STEUBENVILLE, Ohio – A school superintendent was indicted Monday for obstruction in the rape of a 16-year-old girl by two high school football stars, who were convicted in April in a case that drew national attention and outrage over the crime and the way that photos and videos of the episode made their way onto social media.
Michael McVey, the superintendent of Steubenville City Schools, was indicted by a grand jury on felony counts of obstructing justice and tampering with evidence. Three other adults, including an elementary school principal, were indicted on lesser charges.
“While this started out being about the kids, it is also just as much about the parents, about the grown-ups, about the adults,” Mike DeWine, Ohio’s attorney general, said in announcing the charges. “How do you hold kids accountable if you don’t hold the adults accountable?”
The case drew wide attention because of the way scores of text messages and cellphone photographs documenting the rape, during a party in the summer of 2012, were shared by other teenagers, who did nothing to intervene to help the victim, who was intoxicated.
Online, the case became widely known, with some people accusing the community of closing ranks to protect its athletic heroes.
After the conviction of the two teenage players in a four-day trial in March, DeWine convened a special grand jury to investigate the role of adults in enabling and covering up the students’ behavior. The indictments against the principal, Lynette Gorman, and a high school wrestling coach, Seth Fluharty, were on charges of failing to report child abuse. A fourth adult, an assistant football coach, Matthew Bellardine, was indicted on a charge of allowing underage drinking and contributing to the delinquency of a minor.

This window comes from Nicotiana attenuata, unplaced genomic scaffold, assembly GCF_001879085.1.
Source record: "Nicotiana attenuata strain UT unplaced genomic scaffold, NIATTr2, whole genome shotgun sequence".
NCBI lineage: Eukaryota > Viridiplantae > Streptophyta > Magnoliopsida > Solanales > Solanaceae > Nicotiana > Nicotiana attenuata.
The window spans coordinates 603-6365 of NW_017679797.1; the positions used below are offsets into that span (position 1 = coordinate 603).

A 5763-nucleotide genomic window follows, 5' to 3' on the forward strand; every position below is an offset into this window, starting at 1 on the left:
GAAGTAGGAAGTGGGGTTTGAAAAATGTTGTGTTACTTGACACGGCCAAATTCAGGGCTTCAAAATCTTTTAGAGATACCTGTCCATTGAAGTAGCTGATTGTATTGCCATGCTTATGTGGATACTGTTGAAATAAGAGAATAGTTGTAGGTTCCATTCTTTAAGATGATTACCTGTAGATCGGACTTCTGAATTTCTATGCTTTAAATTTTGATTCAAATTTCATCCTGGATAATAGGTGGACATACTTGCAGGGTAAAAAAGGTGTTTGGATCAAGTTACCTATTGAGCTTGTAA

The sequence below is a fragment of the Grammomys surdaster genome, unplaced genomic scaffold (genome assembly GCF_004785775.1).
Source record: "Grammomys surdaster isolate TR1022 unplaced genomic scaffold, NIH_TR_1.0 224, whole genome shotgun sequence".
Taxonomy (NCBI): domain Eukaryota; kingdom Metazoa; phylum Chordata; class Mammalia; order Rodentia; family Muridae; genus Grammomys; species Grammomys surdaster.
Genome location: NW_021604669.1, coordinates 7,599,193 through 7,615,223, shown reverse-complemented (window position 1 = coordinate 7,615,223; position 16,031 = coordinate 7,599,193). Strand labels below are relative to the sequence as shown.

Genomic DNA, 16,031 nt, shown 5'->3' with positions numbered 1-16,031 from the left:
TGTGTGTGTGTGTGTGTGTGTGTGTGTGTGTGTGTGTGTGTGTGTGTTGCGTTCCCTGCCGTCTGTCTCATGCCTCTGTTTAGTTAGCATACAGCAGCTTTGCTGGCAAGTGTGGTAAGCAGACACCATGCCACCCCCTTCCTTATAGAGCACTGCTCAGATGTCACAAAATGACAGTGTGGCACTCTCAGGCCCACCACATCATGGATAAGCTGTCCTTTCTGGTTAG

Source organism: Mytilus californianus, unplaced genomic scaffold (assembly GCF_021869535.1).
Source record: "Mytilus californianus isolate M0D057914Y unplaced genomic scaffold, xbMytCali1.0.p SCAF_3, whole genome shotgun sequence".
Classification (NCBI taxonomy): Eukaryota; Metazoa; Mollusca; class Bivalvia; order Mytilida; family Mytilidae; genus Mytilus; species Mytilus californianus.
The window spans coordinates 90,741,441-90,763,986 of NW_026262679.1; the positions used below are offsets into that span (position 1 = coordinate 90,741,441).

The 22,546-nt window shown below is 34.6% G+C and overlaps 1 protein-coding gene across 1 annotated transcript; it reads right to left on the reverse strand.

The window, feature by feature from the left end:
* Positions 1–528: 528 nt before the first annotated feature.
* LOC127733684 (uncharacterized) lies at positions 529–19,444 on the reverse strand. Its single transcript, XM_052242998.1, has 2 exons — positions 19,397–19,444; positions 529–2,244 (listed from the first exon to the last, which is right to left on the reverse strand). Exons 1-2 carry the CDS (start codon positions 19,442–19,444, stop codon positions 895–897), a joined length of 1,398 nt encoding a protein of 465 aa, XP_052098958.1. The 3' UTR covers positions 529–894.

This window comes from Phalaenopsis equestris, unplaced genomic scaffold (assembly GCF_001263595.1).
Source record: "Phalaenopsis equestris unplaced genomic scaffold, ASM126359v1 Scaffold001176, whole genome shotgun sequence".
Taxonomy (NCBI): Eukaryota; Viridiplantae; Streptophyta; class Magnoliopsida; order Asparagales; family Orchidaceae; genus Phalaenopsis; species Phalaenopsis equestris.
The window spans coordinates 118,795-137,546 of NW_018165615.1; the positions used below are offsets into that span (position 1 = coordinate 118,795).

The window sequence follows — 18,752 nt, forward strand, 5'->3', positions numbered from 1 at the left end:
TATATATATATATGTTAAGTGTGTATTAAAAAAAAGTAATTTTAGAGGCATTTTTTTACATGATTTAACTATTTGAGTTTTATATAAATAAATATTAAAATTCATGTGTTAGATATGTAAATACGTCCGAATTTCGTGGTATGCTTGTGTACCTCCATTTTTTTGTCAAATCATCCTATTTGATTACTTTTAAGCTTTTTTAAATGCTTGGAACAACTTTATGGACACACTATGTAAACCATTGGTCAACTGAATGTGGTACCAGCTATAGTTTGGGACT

One adult not indicted was Steubenville High’s football coach, Reno Saccoccia. At the trial of his two convicted players, Trent Mays and Ma’lik Richmond, a text message was read from Mays stating he had persuaded Saccoccia “to take care of it” and adding that his coach “was joking about it so I’m not that worried.”
Asked at a news conference about Saccoccia, DeWine said he was forbidden to speak about the grand jury investigation, which he praised as thorough.
“Every possible charge against any possible individual was considered,” he said.